It was the private, freestanding suburban homes in their gardens which were of chief concern, however. McIntyre and Boyd point out (as do many critics today) that Melbourne was double the area of some other cities with only half their population. The history lesson is then resumed with the 1850s gold rush and the subsequent boom: Boyd’s poem speaks of mansions with “feet in the clay and an urn in the sky” and is accompanied in large part by footage of grand 19th century houses in various stages of decay and demolition. Connections between such demolitions and the rationalisation of space for denser population is not directly drawn, though there is mention of subdivision as estates are “whittled and sliced”.

Conrad Hamann and Chris Hamann have written that the “sealed suburban system, and its complacency” inspired Boyd to “turn and fight” (8). The satirical tone of the Your House and Mine is thus heightened, using of a range of accents: a working class man sneers at inner-city houses deemed “still fit for ’uman ’abitation”. One of these, advertised as a “Timber Villa”, is held up for ridicule, its vendor’s name clearly visible. A “migrant” is then represented, heard over vision of the Nissen huts provided for European arrivals, followed by an upper-class voice suggesting that the Housing Commission of Victoria was providing homes for the “temporarily underprivileged”. This is followed by a series of images of small homes, many apparently from same estate.

From here, the film delves into criticism of the “inherent good taste and lively imagination” of housewives, and then to a scene of a woman arbitrarily arranging cut-out figures over a picture of a home. The random gathering of picturesque elements with no regard to the whole was anathema to Boyd, who was almost certainly the writer railing against the “Architectural dingo” of the speculatively built villa in the pages of Cross-Section (9). Seemingly, the housewife’s assumption of the designer’s duty is the last straw for Your House and Mine, and the film descends into madness – from which another “clean sheet” emerges. Now, McIntyre and Boyd present a brief array of locally responsive architecture, from interwar contemporaries Harold Desbrowe-Annear and Walter Burley Griffin through to their own contemporary, Roy Grounds. Boyd and McIntyre’s ideal Australian homes are shown from a variety of angles, described as adhering to a “Port Phillip idiom” and built “with logic for comfort”. The visual impact of this final sequence is strong; its failing is perhaps in the use of stock music, which while suited to the feel and colour of this section of the film, is too reminiscent of the sarcastic use of a similarly up-tempo track in the earlier slum sequence.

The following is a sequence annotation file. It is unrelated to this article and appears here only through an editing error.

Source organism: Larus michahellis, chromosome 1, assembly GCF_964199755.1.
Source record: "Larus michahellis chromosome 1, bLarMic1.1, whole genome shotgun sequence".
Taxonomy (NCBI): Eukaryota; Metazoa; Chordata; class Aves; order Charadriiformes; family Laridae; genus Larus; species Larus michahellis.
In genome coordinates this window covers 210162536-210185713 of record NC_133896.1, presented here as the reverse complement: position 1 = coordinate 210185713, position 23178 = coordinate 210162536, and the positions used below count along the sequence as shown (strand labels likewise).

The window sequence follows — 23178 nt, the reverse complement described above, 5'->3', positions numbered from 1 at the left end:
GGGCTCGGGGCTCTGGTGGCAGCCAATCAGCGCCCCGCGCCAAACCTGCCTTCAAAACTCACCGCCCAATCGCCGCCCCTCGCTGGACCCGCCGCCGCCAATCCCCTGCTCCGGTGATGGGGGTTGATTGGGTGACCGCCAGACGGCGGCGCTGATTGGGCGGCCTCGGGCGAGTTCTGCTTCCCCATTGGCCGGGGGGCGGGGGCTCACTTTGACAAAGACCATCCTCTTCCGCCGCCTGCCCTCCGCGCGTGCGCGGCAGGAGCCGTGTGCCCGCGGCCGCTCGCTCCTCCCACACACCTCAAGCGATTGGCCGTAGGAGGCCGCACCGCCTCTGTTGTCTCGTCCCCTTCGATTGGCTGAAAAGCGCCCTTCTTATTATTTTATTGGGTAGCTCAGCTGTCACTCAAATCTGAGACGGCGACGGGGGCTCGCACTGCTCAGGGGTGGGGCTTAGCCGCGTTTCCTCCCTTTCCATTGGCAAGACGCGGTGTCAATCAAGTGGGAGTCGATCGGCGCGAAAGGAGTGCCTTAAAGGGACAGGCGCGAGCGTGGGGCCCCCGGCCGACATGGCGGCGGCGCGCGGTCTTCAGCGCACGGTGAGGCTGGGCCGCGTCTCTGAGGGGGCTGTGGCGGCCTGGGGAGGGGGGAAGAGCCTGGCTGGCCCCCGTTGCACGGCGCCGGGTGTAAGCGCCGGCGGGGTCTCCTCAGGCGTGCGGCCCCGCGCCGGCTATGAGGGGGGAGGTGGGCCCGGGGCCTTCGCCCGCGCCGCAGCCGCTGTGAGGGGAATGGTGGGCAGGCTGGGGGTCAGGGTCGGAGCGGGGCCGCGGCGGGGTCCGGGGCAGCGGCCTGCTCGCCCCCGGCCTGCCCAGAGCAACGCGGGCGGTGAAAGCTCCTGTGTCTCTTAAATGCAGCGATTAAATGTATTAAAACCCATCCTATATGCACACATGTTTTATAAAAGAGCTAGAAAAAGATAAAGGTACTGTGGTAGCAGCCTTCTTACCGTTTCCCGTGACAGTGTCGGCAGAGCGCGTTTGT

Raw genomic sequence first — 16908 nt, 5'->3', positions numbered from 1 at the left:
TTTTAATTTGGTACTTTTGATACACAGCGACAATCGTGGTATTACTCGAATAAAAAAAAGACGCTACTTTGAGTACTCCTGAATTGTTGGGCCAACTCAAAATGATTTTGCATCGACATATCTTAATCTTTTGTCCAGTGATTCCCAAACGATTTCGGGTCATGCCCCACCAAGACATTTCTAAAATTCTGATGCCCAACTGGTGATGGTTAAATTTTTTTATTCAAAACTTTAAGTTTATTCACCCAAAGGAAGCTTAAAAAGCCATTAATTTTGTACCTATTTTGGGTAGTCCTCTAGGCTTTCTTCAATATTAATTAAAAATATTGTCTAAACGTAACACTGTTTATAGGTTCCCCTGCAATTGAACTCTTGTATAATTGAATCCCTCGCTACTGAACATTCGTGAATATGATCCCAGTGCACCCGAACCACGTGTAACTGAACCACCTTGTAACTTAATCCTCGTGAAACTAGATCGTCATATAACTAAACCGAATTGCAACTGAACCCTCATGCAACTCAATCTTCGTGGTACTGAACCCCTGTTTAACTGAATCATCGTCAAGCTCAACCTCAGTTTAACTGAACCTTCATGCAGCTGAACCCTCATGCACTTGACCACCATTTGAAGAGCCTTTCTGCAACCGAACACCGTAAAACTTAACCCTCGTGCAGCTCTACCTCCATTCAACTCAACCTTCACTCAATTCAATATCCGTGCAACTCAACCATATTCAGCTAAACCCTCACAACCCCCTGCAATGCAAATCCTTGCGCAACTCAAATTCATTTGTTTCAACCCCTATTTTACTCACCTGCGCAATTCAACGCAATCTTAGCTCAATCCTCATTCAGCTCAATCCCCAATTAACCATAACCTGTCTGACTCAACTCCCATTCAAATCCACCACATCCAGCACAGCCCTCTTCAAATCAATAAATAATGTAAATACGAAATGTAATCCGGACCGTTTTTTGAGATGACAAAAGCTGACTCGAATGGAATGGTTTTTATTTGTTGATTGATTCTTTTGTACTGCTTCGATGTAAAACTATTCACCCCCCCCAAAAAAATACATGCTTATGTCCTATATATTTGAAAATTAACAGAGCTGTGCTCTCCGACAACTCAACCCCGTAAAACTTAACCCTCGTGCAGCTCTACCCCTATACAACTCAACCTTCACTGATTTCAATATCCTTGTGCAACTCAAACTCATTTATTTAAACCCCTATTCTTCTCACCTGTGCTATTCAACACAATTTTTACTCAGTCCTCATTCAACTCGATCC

At a recent showing of Your House and Mine at the University of Melbourne, McIntyre mused that he and a number of his cohort had cause to wonder whether filmmaking, rather than architecture, might be their calling. In 1954, Architecture and Arts produced a short profile of McIntyre:

The production and direction of a University Revue calls for inspiration, then the slow task of bringing various units of varying abilities and qualities together to make a successful entity. In his architecture, Mr. McIntyre has roughly followed this procedure, and seems to be achieving the same degree of success with this second type of production. (10)

It might be true that McIntyre could have chosen either path as Your House and Mine is, if uneven in tone, nonetheless an engaging and stimulating overview.

Your House and Mine is of its time. This is, of course, one of the main reasons to value it. If its underpinning exploration – the nexus between social critique and advocacy for a new architecture – seems naïve and overly blunt to a present-day viewer, it also provides valuable historical documentation and a still powerful polemic, as well as a reminder of an optimism and belief in the power of the built environment that eludes many in the present day.

The author wishes to thank Philip Goad and Andrew Middleton for assistance with research for this piece.


  1. See transcript in Transition no. 38, 1992 p. 135 passim.
  2. Geoffrey Serle, “Foreword”, Transition no. 38, 1992, p. 15.
  3. Geoffrey Serle, Robin Boyd: A Life, Miegunyah Press, Carlton, 1995, p. 136.
  4. McIntyre quoted in Serle, Robin Boyd: A Life, p. 105.
  5. Cross-Section no. 2, December 1952, p. 1.
  6. Serle, Robin Boyd: A Life, p. 149.
  7. Peter McIntyre, “Your House and Mine”, Transition no. 38, 1992, p. 157.
  8. Conrad and Chris Hamann, “Anger and the New Order: Some Aspects of Robin Boyd’s Career”, Transition no. 38, 1992, p. 17.
  9. Cross-Section no. 21, July 1954, p. 1.
  10. “People: Peter McIntyre”, Architecture and Arts no. 16, November 1954, p. 15.

Your House and Mine (1954 Australia 23 mins)

Prod Co: Melbourne University Architectural Graduates Society Dir: Peter McIntyre Scr: Robin Boyd Phot: Eric Kerr

About The Author

David Nichols is a historian and a lecturer in Urban Planning at the University of Melbourne’s Faculty of Architecture, Building and Planning. He has previously written about Richard Lowenstein’s work in the book Suburban Fantasies: Melbourne Unmasked (2006).